It’s true: revision rhinoplasty may cost you more initially. As a long-term investment, however, it can be very rewarding. In fact, revision rhinoplasty surgery in NJ can be life improving, self-esteem restoring and anxiety reducing.

Like most investments though, you have to do research and make considered decisions – and having an expert on your side is crucial. There are a handful of top revision rhinoplasty specialists in the Northeast; search out the best one for you and your investment will be a safe and successful one.

Why would revision rhinoplasty cost more than my primary nasal surgery?

Secondary rhinoplasty may have a higher price because it:

  • Takes longer to perform, perhaps 4 to 6 hours, resulting in higher surgery center costs.
  • Typically requires general anesthesia, rather than local. That means more monitoring and adjustments during surgery, by a highly qualified anesthesiologist.
  • Requires a high skill level, evidenced by board certified in both general and plastic surgery.
  • Necessitates mastery of time-tested surgical methods along with knowledge of the latest techniques, such as a surgeon affiliated with a university hospital or teaching hospital.
  • Requires more than 5 years of experience, to acquire techniques that are effective in the many types of rhinoplasty correction scenarios.
  • Entails in-depth knowledge of facial anatomy; ideally a reconstructive surgeon.
  • Requires precise and meticulous surgical technique. (Take a look at photos of the surgeon’s work, and even meet or talk with past patients in a similar situation to yours, to help you assess this.)
  • Should be performed by a surgeon with a sense of aesthetics and artistry. (You will get evidence of this by talking with the surgeon about your case and viewing past work.)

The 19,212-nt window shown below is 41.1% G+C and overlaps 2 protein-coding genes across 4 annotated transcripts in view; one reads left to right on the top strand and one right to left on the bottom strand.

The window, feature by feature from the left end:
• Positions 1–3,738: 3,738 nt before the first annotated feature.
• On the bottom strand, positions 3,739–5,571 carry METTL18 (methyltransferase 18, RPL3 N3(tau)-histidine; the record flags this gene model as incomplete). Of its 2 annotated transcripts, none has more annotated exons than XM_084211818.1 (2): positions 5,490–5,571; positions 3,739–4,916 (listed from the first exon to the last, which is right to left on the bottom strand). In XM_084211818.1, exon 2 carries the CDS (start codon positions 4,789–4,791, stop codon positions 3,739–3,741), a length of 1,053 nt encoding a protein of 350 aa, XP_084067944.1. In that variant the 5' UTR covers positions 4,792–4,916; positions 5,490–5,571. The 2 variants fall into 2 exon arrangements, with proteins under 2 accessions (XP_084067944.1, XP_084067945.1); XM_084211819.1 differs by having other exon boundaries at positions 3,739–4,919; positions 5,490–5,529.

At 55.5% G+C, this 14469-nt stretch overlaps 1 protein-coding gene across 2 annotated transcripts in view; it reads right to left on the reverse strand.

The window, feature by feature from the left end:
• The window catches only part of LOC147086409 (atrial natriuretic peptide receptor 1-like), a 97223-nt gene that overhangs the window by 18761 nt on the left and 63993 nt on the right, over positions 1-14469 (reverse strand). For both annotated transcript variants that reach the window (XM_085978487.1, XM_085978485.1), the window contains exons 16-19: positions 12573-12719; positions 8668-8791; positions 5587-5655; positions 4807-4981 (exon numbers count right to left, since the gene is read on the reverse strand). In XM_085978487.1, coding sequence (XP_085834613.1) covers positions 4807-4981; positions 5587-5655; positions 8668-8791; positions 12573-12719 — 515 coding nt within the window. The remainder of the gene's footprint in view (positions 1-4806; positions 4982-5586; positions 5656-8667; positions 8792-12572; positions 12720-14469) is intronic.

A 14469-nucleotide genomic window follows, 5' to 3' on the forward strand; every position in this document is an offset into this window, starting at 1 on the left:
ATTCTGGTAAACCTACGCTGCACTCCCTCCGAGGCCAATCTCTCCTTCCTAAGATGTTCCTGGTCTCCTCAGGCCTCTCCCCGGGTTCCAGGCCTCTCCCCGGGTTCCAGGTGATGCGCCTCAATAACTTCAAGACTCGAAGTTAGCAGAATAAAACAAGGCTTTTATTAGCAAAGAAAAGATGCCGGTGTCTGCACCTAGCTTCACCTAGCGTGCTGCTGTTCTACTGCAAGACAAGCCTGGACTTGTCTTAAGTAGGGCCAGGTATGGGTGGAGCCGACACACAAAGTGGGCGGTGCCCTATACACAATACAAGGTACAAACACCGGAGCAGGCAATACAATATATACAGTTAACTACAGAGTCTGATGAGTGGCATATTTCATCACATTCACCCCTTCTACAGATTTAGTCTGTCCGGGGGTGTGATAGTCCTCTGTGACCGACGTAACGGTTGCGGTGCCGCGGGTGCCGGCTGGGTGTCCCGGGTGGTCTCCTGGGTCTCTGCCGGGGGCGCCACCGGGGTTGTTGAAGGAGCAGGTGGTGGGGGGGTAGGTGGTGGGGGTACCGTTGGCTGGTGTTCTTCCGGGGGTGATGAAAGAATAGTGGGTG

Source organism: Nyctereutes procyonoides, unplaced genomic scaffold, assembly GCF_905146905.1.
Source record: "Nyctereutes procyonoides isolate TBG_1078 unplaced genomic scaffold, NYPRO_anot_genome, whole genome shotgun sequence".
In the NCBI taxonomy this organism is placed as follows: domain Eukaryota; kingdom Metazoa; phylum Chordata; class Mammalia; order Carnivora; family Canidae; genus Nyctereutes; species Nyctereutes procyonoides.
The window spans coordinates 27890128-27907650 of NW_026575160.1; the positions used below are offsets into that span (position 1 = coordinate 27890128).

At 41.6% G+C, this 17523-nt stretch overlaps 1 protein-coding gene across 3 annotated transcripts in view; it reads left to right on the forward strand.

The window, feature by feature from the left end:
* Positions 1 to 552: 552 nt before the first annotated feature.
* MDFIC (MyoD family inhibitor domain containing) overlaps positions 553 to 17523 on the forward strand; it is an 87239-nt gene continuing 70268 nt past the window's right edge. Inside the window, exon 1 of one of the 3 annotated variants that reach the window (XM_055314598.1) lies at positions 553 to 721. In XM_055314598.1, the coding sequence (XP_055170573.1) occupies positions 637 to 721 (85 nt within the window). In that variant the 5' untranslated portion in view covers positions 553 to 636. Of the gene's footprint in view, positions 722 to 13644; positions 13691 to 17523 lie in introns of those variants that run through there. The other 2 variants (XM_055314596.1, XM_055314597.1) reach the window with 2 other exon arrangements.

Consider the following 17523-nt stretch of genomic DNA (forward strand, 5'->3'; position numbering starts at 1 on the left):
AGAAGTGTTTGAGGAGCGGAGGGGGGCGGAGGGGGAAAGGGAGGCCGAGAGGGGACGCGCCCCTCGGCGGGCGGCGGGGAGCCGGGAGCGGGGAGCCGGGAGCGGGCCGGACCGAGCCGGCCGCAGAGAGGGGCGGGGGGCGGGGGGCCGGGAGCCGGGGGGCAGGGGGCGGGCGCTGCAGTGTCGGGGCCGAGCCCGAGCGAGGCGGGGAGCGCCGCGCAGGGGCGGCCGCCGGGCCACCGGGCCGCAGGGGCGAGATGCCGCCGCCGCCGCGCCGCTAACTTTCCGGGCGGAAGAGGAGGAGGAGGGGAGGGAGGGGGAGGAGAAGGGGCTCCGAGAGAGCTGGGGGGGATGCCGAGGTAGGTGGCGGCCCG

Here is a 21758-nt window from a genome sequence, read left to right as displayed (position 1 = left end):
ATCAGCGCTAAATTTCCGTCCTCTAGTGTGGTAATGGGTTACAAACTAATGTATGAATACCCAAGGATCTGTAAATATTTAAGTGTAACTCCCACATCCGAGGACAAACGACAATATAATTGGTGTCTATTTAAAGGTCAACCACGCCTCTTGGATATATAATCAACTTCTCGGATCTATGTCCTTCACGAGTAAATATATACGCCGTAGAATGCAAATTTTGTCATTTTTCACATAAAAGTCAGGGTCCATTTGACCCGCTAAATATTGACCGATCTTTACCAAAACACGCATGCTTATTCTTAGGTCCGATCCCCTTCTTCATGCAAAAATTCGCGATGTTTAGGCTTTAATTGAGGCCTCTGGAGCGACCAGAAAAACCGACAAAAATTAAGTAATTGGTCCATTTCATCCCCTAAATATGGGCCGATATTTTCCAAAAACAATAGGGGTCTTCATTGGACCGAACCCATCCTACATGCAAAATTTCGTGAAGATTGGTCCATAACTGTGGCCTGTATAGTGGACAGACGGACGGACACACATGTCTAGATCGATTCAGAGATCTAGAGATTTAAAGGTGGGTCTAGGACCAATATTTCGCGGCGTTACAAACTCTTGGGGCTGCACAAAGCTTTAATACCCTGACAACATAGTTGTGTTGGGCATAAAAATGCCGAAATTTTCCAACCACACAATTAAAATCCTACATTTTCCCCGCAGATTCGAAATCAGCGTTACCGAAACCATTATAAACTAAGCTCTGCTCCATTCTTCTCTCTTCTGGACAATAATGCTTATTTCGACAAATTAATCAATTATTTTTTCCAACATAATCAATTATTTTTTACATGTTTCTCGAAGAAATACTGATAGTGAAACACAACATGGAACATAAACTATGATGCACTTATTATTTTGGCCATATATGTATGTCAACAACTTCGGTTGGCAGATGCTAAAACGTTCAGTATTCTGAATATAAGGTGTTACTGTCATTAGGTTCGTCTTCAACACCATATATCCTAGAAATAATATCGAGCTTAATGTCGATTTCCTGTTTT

• Requires advanced planning skills to achieve desired, attractive and predictable results.
  • Takes advanced communication skills to make sure the surgeon understands what the patient wants and can explain the expected outcome clearly.
  • Also requires excellent surgical judgment to deal with complications.
  • Requires dedication to see you through the experience, support your healing and follow up. (Actually, the dedication part doesn’t cost more, but it can be rare. It may cost you time to find, but will be worth it.)

Why should I wait a whole year after my initial rhinoplasty to get a revision?

Inflammation may mean that you have not yet seen the final result. It takes many months and beyond for the last of the surgery-related inflammation to disappear, although individual patients differ greatly in amount of swelling and duration. When swelling is still present, your nose will look larger than the final result, especially at the tip. In addition, swelling is not always completely symmetrical, so if the sides of the nose look different or if the nose appears a bit off center, it may be due to swelling. Minor breathing problems may be due to residual swelling, too, requiring no additional surgery. Waiting also allows scars to soften and become easier to work with in a revision procedure, if needed.

Are the results of a corrective rhinoplasty predictable?

When you select an experienced surgeon for revision rhinoplasty in NJ, he or she will be able to tell you if the results you have in mind are achievable. Your surgeon can tell you how close to your ideal nose (as you have described it) you can get. Your surgeon should not agree to perform surgery if he or she determines that the potential problems outweigh any benefit you will receive.

There are always some aspects that are out of your surgeon’s control and out of your control, however. The sheer number of variables involved makes predicting the outcome with complete accuracy, in all situations, impossible. Despite the complexity, experienced and skilled revision rhinoplasty surgeons can provide predictable and consistent results.

How do rhinoplasty surgeons evaluate my risk profile?

Your new surgeon will evaluate your skin elasticity, blood supply to the area, amount of tissue left to work with, scar tissue and other details to determine whether you are a candidate and can benefit from a revision rhinoplasty surgery. Your medical history and overall health are also considerations. If you have diabetes or uncontrolled blood pressure, this can add risk, or even make you not a candidate for the revision rhinoplasty procedure.

If your revision rhinoplasty surgery poses additional risk, your NJ surgeon will explain the possible complications to you and will also discuss rare risks so that you are completely informed. In some cases, the surgeon will recommend against surgery or suggest you postpone surgery to lower risks. For instance, you may be asked to quit smoking, permanently if possible, or at least for a few months around your surgery.

How do surgeons deal with complications in revision rhinoplasty?